Lonely Planet editor, Brekke Fletcher, recently traveled to Lisbon, Portugal. Here, she shares some tips and insights for anyone planning a similar trip.

We landed in Lisbon a Friday for an April weekend jaunt to discover temperatures well above 26ºC (80ºF). It was HOT. My nephew, Fletcher, had flown in from London where he is studying, and I came from Dublin, where I was attending a work conference. Since he had never been to Lisbon, and I love to eat, our itinerary was chock-a-block with sites and tastes.

I haven't been to Lisbon since 2016, and all I can say is the word is out. It was so much more crowded than I remember! I mean, absolutely  jammed, and this is shoulder season. The summer-like temperatures might have been to blame, but there were lines everywhere, reservations were necessary (except at the sublime and legendary Gabrinus, where I walked in on Sunday night and ate at the bar). If you're looking for hidden or under-the-radar experiences, this itinerary is not for you, but it is pretty perfect for a first-timer. 

A table set next to a balcony with a view stretching over a city towards a river at dusk
The scene at SEEN, the rooftop restaurant at the at the Tivoli Avenida Liberdade Lisboa © Minor Hotels

Where did you stay? What was the vibe?

Our hotel was on Avenida da Liberdade, Lisbon's main thoroughfare, and the only straight, flat boulevard in town. Here's where you find all the big name designers, from Gucci to Louis Vuitton, as well as many fancy hotels, designer boutiques and upscale restaurants. We stayed at Hotel Avani Avenida Liberdade Lisbon, which shares amenities (an outdoor pool and an Anantara spa) with its ritzier next door neighbor, the Tivoli Avenida Liberdade Lisboa. It was like getting two hotels for the price of one!   

After checking into our lovely room at Avani, we made our way next door to have a snack in the Tivoli lobby before checking in for our pre-arranged massages at the Anantara Spa. The experience was so relaxing and satisfying, we both nearly fell asleep during our treatments – and we weren't even jet-lagged. Re-energized, we put on our party clothes.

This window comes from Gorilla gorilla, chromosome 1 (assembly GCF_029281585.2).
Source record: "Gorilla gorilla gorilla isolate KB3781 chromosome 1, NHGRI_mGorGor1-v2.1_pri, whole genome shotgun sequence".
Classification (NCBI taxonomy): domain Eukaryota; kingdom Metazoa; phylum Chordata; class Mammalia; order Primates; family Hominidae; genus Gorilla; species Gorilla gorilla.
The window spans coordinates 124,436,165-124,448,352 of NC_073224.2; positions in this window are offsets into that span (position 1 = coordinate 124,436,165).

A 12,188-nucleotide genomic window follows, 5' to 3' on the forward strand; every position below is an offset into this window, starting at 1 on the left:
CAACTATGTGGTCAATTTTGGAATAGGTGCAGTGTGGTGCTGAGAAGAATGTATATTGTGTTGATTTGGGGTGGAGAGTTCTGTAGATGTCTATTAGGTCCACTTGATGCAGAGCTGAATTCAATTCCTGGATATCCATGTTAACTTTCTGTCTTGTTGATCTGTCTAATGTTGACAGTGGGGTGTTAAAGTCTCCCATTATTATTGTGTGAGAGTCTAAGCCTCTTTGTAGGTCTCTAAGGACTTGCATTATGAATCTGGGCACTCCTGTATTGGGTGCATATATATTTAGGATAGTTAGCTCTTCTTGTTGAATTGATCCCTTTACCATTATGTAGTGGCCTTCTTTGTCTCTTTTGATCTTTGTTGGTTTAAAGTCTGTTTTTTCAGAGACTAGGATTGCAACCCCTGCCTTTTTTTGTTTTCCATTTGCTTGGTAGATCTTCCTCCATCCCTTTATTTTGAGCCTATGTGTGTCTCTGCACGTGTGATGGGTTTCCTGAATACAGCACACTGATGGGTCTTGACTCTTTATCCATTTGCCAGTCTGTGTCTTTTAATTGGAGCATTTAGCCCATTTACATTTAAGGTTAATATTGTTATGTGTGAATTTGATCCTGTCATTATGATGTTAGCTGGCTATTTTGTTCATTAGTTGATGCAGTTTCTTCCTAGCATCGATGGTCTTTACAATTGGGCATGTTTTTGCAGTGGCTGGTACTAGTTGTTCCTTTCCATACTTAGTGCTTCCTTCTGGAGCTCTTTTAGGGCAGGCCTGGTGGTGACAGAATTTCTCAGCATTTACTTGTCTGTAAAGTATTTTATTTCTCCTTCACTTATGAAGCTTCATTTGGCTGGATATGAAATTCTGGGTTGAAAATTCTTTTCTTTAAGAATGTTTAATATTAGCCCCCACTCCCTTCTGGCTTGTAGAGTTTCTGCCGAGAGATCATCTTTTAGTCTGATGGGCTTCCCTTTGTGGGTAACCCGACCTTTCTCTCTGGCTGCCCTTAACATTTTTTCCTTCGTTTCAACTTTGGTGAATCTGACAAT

A flat wide dish filled with thin slices of octopus
The octopus carpaccio at SEEN restaurant was delicious © Brekke Fletcher / Lonely Planet

The hotel set us up with reservations at the Tivoli's rooftop restaurant, SEEN, which was... a scene. On a Friday night the places was pumping, with a DJ spinning a great remix of '80s tunes (George Michael, Madonna), and the adjacent outdoor Skybar (with incredible views of Lisbon's tiled rooftops and the Tagus river in the distance), was packed with revelers. We ate some incredible octopus carpaccio, top-notch sushi, had a few drinks (including the best Moscow Mule I've ever tasted) and enjoyed the party atmosphere.

What was the most touristy thing you did? 

Let me be frank, we pretty much did only touristy things. Since this was Fletcher's first trip to Lisbon, he had a list of must-see landmarks, including the Torre de Belém, the Mosteiro dos Jerónimos and the Castelo de São Jorge.

Left: a stone tower on a waterway. Right: a stone tomb inside a monastery
Our tourist highlights included visiting the Torre de Belém and the tomb of Vasco da Gama at Jerónimos Monastery © Brekke Fletcher / Lonely Planet